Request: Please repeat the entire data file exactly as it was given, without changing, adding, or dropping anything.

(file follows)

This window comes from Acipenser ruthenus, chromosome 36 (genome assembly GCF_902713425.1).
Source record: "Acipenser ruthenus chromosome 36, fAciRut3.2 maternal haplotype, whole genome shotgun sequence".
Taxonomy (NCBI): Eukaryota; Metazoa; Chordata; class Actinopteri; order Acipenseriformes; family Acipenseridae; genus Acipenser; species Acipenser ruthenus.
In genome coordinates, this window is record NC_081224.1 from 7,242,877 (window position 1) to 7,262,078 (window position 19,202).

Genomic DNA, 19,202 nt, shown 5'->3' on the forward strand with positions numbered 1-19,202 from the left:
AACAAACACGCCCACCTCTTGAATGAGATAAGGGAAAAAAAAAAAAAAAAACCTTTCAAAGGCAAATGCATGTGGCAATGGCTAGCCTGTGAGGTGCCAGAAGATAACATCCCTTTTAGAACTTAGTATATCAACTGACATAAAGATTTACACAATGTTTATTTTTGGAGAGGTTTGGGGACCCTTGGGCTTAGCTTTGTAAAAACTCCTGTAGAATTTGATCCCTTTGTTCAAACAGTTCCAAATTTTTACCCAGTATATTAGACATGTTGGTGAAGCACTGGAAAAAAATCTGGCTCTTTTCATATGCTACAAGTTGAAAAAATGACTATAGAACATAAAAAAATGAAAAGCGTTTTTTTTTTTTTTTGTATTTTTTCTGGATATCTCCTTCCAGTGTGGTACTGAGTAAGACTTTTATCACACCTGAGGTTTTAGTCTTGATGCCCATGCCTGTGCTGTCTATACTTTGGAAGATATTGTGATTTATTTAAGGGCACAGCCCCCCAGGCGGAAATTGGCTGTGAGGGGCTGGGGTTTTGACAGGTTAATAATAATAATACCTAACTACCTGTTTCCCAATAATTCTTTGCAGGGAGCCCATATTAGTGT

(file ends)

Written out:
This window comes from Acipenser ruthenus, chromosome 36 (genome assembly GCF_902713425.1).
Source record: "Acipenser ruthenus chromosome 36, fAciRut3.2 maternal haplotype, whole genome shotgun sequence".
Taxonomy (NCBI): Eukaryota; Metazoa; Chordata; class Actinopteri; order Acipenseriformes; family Acipenseridae; genus Acipenser; species Acipenser ruthenus.
In genome coordinates, this window is record NC_081224.1 from 7,242,877 (window position 1) to 7,262,078 (window position 19,202).

Genomic DNA, 19,202 nt, shown 5'->3' on the forward strand with positions numbered 1-19,202 from the left:
AACAAACACGCCCACCTCTTGAATGAGATAAGGGAAAAAAAAAAAAAAAAACCTTTCAAAGGCAAATGCATGTGGCAATGGCTAGCCTGTGAGGTGCCAGAAGATAACATCCCTTTTAGAACTTAGTATATCAACTGACATAAAGATTTACACAATGTTTATTTTTGGAGAGGTTTGGGGACCCTTGGGCTTAGCTTTGTAAAAACTCCTGTAGAATTTGATCCCTTTGTTCAAACAGTTCCAAATTTTTACCCAGTATATTAGACATGTTGGTGAAGCACTGGAAAAAAATCTGGCTCTTTTCATATGCTACAAGTTGAAAAAATGACTATAGAACATAAAAAAATGAAAAGCGTTTTTTTTTTTTTTTGTATTTTTTCTGGATATCTCCTTCCAGTGTGGTACTGAGTAAGACTTTTATCACACCTGAGGTTTTAGTCTTGATGCCCATGCCTGTGCTGTCTATACTTTGGAAGATATTGTGATTTATTTAAGGGCACAGCCCCCCAGGCGGAAATTGGCTGTGAGGGGCTGGGGTTTTGACAGGTTAATAATAATAATACCTAACTACCTGTTTCCCAATAATTCTTTGCAGGGAGCCCATATTAGTGT